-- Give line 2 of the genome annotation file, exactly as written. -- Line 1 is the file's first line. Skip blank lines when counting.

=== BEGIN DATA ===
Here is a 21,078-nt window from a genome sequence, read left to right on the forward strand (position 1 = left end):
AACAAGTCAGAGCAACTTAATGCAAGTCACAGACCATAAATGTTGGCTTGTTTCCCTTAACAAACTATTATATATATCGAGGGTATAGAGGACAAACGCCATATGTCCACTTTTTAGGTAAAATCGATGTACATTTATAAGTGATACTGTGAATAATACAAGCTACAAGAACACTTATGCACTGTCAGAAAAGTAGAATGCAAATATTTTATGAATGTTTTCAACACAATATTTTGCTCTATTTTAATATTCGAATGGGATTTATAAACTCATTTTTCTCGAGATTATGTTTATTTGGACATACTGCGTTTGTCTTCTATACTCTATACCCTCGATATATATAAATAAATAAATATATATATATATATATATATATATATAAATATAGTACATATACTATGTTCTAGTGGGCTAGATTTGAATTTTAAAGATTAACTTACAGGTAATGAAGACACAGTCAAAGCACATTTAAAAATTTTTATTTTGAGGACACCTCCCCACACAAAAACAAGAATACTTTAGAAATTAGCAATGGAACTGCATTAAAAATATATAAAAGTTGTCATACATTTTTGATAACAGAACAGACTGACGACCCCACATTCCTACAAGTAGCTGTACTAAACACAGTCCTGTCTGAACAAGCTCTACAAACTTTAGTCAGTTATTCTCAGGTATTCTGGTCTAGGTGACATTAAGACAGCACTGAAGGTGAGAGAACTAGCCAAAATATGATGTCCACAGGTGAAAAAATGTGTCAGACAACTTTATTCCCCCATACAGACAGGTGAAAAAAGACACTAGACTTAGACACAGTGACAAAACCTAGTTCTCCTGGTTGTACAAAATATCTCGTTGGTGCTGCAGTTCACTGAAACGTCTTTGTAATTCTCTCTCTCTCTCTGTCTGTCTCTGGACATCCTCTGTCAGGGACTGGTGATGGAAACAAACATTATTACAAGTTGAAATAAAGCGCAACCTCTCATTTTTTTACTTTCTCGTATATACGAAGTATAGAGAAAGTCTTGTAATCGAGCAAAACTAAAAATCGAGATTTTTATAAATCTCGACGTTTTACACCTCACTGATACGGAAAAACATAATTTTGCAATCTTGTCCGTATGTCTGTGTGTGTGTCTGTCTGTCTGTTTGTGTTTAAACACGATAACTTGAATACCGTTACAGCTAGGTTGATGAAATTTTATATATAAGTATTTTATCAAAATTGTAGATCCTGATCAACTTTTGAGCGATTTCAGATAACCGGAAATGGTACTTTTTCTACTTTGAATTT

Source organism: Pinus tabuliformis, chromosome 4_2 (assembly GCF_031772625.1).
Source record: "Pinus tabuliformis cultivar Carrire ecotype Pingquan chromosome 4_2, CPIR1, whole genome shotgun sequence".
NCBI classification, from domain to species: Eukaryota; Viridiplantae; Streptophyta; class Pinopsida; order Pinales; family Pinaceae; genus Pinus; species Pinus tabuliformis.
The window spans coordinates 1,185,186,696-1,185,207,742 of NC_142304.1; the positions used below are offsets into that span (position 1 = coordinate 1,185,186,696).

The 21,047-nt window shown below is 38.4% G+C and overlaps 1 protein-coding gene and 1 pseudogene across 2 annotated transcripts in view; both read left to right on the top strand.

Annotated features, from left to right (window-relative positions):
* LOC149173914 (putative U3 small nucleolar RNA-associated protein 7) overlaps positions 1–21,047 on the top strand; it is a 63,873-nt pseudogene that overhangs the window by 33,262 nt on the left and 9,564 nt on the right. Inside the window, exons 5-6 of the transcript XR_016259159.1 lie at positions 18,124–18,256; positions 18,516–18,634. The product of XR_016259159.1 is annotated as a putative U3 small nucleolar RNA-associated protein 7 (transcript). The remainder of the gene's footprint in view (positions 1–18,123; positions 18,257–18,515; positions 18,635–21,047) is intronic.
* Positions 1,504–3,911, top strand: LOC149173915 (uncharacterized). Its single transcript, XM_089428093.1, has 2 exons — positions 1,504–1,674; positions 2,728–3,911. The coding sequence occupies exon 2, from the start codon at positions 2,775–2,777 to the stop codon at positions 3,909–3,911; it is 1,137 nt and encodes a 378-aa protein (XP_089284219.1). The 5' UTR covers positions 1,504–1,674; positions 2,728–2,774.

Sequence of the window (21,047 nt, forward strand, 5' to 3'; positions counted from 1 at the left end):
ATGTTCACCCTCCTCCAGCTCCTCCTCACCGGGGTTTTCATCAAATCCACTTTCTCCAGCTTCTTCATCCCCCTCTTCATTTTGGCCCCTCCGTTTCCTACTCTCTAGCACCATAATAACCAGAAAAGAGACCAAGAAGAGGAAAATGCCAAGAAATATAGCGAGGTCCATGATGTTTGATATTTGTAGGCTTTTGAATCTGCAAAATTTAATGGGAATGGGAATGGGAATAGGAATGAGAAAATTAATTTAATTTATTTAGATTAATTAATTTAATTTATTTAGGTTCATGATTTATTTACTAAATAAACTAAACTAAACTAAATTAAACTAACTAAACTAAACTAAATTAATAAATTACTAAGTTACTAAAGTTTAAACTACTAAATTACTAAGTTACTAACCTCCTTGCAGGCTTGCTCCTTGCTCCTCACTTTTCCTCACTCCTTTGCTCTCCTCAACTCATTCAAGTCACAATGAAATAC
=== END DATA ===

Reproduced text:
AACAAGTCAGAGCAACTTAATGCAAGTCACAGACCATAAATGTTGGCTTGTTTCCCTTAACAAACTATTATATATATCGAGGGTATAGAGGACAAACGCCATATGTCCACTTTTTAGGTAAAATCGATGTACATTTATAAGTGATACTGTGAATAATACAAGCTACAAGAACACTTATGCACTGTCAGAAAAGTAGAATGCAAATATTTTATGAATGTTTTCAACACAATATTTTGCTCTATTTTAATATTCGAATGGGATTTATAAACTCATTTTTCTCGAGATTATGTTTATTTGGACATACTGCGTTTGTCTTCTATACTCTATACCCTCGATATATATAAATAAATAAATATATATATATATATATATATATATATAAATATAGTACATATACTATGTTCTAGTGGGCTAGATTTGAATTTTAAAGATTAACTTACAGGTAATGAAGACACAGTCAAAGCACATTTAAAAATTTTTATTTTGAGGACACCTCCCCACACAAAAACAAGAATACTTTAGAAATTAGCAATGGAACTGCATTAAAAATATATAAAAGTTGTCATACATTTTTGATAACAGAACAGACTGACGACCCCACATTCCTACAAGTAGCTGTACTAAACACAGTCCTGTCTGAACAAGCTCTACAAACTTTAGTCAGTTATTCTCAGGTATTCTGGTCTAGGTGACATTAAGACAGCACTGAAGGTGAGAGAACTAGCCAAAATATGATGTCCACAGGTGAAAAAATGTGTCAGACAACTTTATTCCCCCATACAGACAGGTGAAAAAAGACACTAGACTTAGACACAGTGACAAAACCTAGTTCTCCTGGTTGTACAAAATATCTCGTTGGTGCTGCAGTTCACTGAAACGTCTTTGTAATTCTCTCTCTCTCTCTGTCTGTCTCTGGACATCCTCTGTCAGGGACTGGTGATGGAAACAAACATTATTACAAGTTGAAATAAAGCGCAACCTCTCATTTTTTTACTTTCTCGTATATACGAAGTATAGAGAAAGTCTTGTAATCGAGCAAAACTAAAAATCGAGATTTTTATAAATCTCGACGTTTTACACCTCACTGATACGGAAAAACATAATTTTGCAATCTTGTCCGTATGTCTGTGTGTGTGTCTGTCTGTCTGTTTGTGTTTAAACACGATAACTTGAATACCGTTACAGCTAGGTTGATGAAATTTTATATATAAGTATTTTATCAAAATTGTAGATCCTGATCAACTTTTGAGCGATTTCAGATAACCGGAAATGGTACTTTTTCTACTTTGAATTT